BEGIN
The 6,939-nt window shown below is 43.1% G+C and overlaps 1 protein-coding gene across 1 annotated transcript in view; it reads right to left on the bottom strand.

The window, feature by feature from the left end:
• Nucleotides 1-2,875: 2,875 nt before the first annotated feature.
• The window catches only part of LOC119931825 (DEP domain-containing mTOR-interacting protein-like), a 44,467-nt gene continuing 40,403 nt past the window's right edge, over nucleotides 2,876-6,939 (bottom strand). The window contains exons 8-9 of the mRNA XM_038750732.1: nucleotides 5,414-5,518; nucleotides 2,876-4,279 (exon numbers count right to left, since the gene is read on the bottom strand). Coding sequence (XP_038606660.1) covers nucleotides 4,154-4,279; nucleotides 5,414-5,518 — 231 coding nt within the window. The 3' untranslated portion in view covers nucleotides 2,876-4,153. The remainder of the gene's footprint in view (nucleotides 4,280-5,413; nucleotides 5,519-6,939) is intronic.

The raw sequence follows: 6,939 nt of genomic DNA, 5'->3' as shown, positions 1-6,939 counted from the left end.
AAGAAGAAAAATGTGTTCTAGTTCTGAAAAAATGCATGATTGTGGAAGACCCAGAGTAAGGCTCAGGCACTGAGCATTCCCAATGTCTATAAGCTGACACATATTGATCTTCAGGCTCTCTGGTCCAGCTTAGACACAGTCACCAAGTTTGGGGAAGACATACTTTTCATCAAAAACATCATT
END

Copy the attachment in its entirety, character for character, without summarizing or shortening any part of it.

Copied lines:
The 6,939-nt window shown below is 43.1% G+C and overlaps 1 protein-coding gene across 1 annotated transcript in view; it reads right to left on the bottom strand.

The window, feature by feature from the left end:
• Nucleotides 1-2,875: 2,875 nt before the first annotated feature.
• The window catches only part of LOC119931825 (DEP domain-containing mTOR-interacting protein-like), a 44,467-nt gene continuing 40,403 nt past the window's right edge, over nucleotides 2,876-6,939 (bottom strand). The window contains exons 8-9 of the mRNA XM_038750732.1: nucleotides 5,414-5,518; nucleotides 2,876-4,279 (exon numbers count right to left, since the gene is read on the bottom strand). Coding sequence (XP_038606660.1) covers nucleotides 4,154-4,279; nucleotides 5,414-5,518 — 231 coding nt within the window. The 3' untranslated portion in view covers nucleotides 2,876-4,153. The remainder of the gene's footprint in view (nucleotides 4,280-5,413; nucleotides 5,519-6,939) is intronic.

The raw sequence follows: 6,939 nt of genomic DNA, 5'->3' as shown, positions 1-6,939 counted from the left end.
AAGAAGAAAAATGTGTTCTAGTTCTGAAAAAATGCATGATTGTGGAAGACCCAGAGTAAGGCTCAGGCACTGAGCATTCCCAATGTCTATAAGCTGACACATATTGATCTTCAGGCTCTCTGGTCCAGCTTAGACACAGTCACCAAGTTTGGGGAAGACATACTTTTCATCAAAAACATCATT